I have watched most of the council sessions online and I like what I see. They seem to be more respectful and civil towards one another than the previous 9 member council. We've got a good team together.


7 people like this
Posted by musical
a resident of Palo Verde
on Sep 17, 2019 at 2:51 pm

We just finished raising the hotel business tax to 15.5 percent. Are we raising it again?


14 people like this
Posted by common sense
a resident of Midtown
on Sep 17, 2019 at 6:54 pm

A business tax could be a good thing, if it's dedicated to capital projects for the public good. A business tax would be a bad thing if it's being done because "every other city has one".

The key question is the city government trustworthy enough to spend the money on actual capital projects, or will this be another funding mechanism for salary increases, goofy pet projects of city management and city council.

We just passed raising the hotel tax - show us where that money went. We voted for sales tax increases for improving transportation - but many of our streets are still needing repaving. Remember the parcel tax that suppose to reduce class sizes and provide other services? it went to multiyear salary increase for the school district employees and management.


5 people like this
Posted by Resident
a resident of Another Palo Alto neighborhood
on Sep 17, 2019 at 8:36 pm

I'm not against a business tax if its done properly. I would be wary against mom and pop businesses employing minimum wage earners a huge whack. They are already finding business hard, they should not be taxed out of business.

I always worry about middle size businesses. If you tax them by employees over say 50 or 100 people, they will keep to 49, and any extras will be called contractors, or part time, or temporary, or seasonal or whatever. Some businesses may have more employees for seasonal work. Some may depend on 16 year old high school student workers since they are operating evenings or weekends.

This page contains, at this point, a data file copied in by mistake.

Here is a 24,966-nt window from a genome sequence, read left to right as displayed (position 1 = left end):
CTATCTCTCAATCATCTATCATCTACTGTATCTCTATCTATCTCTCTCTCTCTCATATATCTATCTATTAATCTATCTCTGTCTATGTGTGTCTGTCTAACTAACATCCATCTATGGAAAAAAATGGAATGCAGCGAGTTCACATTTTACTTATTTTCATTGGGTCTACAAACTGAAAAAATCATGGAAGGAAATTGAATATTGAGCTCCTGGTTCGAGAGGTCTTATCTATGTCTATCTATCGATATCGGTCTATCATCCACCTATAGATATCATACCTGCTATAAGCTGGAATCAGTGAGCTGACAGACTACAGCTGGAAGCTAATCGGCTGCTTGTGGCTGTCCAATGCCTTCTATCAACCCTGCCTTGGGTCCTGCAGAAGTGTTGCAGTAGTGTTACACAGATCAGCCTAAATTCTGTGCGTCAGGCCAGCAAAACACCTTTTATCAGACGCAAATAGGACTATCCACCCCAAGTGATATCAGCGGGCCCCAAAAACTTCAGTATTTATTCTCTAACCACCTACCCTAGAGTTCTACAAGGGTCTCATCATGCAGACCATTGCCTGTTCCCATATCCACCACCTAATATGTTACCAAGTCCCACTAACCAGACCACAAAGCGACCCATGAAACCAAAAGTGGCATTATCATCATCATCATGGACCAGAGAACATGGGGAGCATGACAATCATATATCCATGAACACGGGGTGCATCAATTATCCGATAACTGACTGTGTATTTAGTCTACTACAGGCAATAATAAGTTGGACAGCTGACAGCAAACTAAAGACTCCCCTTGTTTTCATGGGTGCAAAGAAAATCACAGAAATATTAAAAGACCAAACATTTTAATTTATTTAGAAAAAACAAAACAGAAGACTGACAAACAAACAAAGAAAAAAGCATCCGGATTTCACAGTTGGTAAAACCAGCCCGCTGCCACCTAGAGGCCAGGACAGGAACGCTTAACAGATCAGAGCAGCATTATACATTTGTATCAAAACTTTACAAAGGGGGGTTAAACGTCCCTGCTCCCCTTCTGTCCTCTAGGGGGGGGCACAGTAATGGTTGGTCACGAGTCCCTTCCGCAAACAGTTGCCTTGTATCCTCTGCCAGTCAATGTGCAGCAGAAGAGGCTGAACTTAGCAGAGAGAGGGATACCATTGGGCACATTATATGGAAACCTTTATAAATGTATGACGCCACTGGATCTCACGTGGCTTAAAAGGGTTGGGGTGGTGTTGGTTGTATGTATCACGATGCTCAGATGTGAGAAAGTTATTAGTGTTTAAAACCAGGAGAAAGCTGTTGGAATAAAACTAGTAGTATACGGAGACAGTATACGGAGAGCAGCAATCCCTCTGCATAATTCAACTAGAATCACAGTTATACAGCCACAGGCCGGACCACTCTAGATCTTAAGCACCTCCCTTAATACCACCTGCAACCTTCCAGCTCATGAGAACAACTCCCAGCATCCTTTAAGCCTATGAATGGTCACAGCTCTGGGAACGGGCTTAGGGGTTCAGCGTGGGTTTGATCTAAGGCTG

Then of course there is what is going to be done with the money. If it is for transportation issues, then we must make sure they are not planning to spend the money on bikes, e.g. Ross Road or Arastradero, but are using it to buy and run additional shuttles to and from high way ramps, or providing satellite parking lots with shuttles.

We have been promised garage signage to show available spots. Not happened. There has been talk about smart parking meters, or parking apps on phones, or parking payment apps on phones, or technology that shows where the shuttles are and how long they will take to get to the various bus stops.

In other words, let us see where the money is going to be spent and then make sure it is spent on that. Improve life for all of us that live in town, not for the ones who want to live here. We should be investing in quality of life improvements for residents.


5 people like this
Posted by senor blogger
a resident of Palo Verde
on Sep 18, 2019 at 9:11 am

So.. when the council wants to chicken out on a vote they put it on the ballot.


11 people like this
Posted by Pat Burt
a resident of Community Center
on Sep 18, 2019 at 12:17 pm

Pat Burt is a registered user.

As Tom Dubois explained on Monday, Palo Alto has three big needs that current revenues are far short from being able to address adequately; traffic congestion, affordable housing and grade separations. Addressing these needs is essential to the well being of everyone, residents and the business community alike.
Each of these problems is being compounded by the huge growth in our region's high tech industries, but Silicon Valley remains an exceptionally low local business tax region with Palo Alto being one of the few communities with no business tax. In contrast, the average business tax rate in local communities is less than 5% what San Francisco charges businesses, yet tech companies continue to expand there at rapid rates. Clearly, even SF's rates represent only a small fraction of the large cost premiums that tech companies are willing to pay to be located here.
Palo Alto is overdue for its larger businesses to pay their share to meet the critical needs they have created.


8 people like this
Posted by Kenny
a resident of University South
on Sep 18, 2019 at 12:25 pm

"I'm not against a business tax if its done properly. I would be wary against mom and pop businesses employing minimum wage earners a huge whack. They are already finding business hard, they should not be taxed out of business."

A business tax would be a hardship for many Palo Alto businesses. They are already hard hit by exorbitant commercial rents, and many longtime businesses, such as Kimura Gallery, Congdon & Crome and Prolific Oven have closed as a result. There are many, many others. That results in increased inconvenience and decreased quality of life for residents, especially downtown. That is unlikely to change as long as there is a shortage of commercial space.